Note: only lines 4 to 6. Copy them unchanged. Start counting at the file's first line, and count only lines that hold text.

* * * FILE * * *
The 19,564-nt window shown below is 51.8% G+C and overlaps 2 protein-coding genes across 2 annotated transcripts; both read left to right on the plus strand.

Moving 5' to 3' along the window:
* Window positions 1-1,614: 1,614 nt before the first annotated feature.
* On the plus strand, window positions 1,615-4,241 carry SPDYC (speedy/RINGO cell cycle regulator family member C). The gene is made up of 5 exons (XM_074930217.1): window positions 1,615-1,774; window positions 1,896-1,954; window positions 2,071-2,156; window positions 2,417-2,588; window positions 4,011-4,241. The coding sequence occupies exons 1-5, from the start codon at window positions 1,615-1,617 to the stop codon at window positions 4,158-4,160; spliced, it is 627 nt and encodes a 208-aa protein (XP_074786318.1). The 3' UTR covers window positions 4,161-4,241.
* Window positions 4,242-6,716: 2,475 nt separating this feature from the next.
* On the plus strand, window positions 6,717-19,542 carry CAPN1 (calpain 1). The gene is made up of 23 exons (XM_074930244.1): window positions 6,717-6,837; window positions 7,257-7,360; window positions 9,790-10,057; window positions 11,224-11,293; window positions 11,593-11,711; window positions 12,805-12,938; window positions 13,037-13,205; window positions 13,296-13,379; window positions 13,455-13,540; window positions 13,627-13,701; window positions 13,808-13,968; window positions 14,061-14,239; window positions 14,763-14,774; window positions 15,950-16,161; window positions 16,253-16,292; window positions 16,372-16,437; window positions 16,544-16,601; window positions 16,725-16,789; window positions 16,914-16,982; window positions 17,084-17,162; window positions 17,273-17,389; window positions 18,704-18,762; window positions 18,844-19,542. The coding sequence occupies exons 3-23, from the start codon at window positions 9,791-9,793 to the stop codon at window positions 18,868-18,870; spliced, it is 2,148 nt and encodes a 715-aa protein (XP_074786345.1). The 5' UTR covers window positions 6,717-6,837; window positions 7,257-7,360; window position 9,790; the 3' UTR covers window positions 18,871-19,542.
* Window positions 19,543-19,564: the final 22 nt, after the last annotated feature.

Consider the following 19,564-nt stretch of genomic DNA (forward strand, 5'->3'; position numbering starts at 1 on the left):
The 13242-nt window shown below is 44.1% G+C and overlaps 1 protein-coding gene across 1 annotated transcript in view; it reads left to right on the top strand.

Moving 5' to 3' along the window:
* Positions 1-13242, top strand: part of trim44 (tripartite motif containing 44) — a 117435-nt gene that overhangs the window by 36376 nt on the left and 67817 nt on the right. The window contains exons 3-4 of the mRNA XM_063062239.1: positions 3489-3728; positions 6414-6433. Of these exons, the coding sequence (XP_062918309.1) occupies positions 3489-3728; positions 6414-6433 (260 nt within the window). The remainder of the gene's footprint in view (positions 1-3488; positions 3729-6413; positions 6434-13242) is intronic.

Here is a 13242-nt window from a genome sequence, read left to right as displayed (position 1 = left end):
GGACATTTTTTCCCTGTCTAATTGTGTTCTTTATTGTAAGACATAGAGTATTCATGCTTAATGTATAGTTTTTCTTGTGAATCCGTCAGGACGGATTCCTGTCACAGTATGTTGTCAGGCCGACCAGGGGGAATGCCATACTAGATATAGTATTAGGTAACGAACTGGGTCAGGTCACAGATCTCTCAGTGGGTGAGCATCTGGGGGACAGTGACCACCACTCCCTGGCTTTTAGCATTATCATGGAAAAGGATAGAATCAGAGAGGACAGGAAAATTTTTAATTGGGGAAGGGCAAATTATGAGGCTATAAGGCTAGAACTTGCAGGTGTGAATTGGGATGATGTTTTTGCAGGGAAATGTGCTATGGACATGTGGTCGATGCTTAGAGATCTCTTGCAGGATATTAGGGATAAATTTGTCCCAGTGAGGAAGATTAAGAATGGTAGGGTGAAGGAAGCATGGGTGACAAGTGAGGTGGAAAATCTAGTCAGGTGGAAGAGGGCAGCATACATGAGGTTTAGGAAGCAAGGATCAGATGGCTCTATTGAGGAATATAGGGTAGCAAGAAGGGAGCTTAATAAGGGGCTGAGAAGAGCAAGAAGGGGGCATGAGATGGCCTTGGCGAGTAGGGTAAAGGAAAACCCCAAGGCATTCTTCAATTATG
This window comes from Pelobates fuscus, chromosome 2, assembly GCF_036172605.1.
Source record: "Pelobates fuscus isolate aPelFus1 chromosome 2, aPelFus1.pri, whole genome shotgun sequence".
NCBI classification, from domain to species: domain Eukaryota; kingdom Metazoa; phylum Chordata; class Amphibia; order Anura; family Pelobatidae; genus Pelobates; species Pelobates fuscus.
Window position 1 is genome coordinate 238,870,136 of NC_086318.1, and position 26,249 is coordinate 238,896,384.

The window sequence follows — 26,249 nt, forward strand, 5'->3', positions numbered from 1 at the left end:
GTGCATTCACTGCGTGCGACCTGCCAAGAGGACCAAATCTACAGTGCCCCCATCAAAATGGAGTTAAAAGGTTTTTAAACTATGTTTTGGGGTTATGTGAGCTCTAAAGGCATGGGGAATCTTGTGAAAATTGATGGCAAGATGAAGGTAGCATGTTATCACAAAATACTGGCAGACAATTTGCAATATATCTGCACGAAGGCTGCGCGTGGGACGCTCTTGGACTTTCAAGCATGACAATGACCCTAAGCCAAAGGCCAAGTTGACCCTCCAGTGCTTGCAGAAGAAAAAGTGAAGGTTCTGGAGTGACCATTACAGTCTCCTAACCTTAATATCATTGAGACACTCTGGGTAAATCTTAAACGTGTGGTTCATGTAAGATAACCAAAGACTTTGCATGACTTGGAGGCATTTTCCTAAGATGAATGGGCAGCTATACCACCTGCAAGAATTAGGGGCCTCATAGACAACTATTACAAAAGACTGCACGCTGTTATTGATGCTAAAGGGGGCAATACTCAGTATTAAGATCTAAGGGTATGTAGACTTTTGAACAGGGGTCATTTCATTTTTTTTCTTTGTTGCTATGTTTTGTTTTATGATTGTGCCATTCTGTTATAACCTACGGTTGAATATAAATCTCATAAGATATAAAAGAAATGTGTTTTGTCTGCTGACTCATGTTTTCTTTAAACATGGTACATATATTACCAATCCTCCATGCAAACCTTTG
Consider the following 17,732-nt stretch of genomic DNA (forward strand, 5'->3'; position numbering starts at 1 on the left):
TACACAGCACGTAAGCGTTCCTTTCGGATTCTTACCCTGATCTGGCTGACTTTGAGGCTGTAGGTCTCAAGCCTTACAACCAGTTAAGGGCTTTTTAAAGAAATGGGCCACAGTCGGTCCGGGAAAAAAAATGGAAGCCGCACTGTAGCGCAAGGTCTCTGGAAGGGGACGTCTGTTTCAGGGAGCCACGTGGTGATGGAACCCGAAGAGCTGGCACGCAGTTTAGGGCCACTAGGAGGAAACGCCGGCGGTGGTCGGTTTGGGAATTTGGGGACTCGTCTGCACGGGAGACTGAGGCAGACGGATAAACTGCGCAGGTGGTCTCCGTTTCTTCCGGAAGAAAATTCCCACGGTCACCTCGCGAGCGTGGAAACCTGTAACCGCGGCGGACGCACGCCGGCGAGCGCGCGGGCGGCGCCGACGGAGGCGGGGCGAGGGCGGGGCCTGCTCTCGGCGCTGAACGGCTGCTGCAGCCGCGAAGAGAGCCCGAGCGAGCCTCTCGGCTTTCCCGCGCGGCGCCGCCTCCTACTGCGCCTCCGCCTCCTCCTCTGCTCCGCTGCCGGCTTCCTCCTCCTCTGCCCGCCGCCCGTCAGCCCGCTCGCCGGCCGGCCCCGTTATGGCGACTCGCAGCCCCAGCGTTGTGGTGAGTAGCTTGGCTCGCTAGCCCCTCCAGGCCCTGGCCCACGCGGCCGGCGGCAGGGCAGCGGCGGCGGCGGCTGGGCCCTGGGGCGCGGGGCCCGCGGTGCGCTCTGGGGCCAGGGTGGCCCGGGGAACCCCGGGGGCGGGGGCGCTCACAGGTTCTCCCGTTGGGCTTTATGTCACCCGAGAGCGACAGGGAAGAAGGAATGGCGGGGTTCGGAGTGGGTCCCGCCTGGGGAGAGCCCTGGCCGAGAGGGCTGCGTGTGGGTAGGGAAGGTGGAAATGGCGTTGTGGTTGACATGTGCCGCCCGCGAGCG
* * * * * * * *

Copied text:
* On the plus strand, window positions 1,615-4,241 carry SPDYC (speedy/RINGO cell cycle regulator family member C). The gene is made up of 5 exons (XM_074930217.1): window positions 1,615-1,774; window positions 1,896-1,954; window positions 2,071-2,156; window positions 2,417-2,588; window positions 4,011-4,241. The coding sequence occupies exons 1-5, from the start codon at window positions 1,615-1,617 to the stop codon at window positions 4,158-4,160; spliced, it is 627 nt and encodes a 208-aa protein (XP_074786318.1). The 3' UTR covers window positions 4,161-4,241.
* Window positions 4,242-6,716: 2,475 nt separating this feature from the next.
* On the plus strand, window positions 6,717-19,542 carry CAPN1 (calpain 1). The gene is made up of 23 exons (XM_074930244.1): window positions 6,717-6,837; window positions 7,257-7,360; window positions 9,790-10,057; window positions 11,224-11,293; window positions 11,593-11,711; window positions 12,805-12,938; window positions 13,037-13,205; window positions 13,296-13,379; window positions 13,455-13,540; window positions 13,627-13,701; window positions 13,808-13,968; window positions 14,061-14,239; window positions 14,763-14,774; window positions 15,950-16,161; window positions 16,253-16,292; window positions 16,372-16,437; window positions 16,544-16,601; window positions 16,725-16,789; window positions 16,914-16,982; window positions 17,084-17,162; window positions 17,273-17,389; window positions 18,704-18,762; window positions 18,844-19,542. The coding sequence occupies exons 3-23, from the start codon at window positions 9,791-9,793 to the stop codon at window positions 18,868-18,870; spliced, it is 2,148 nt and encodes a 715-aa protein (XP_074786345.1). The 5' UTR covers window positions 6,717-6,837; window positions 7,257-7,360; window position 9,790; the 3' UTR covers window positions 18,871-19,542.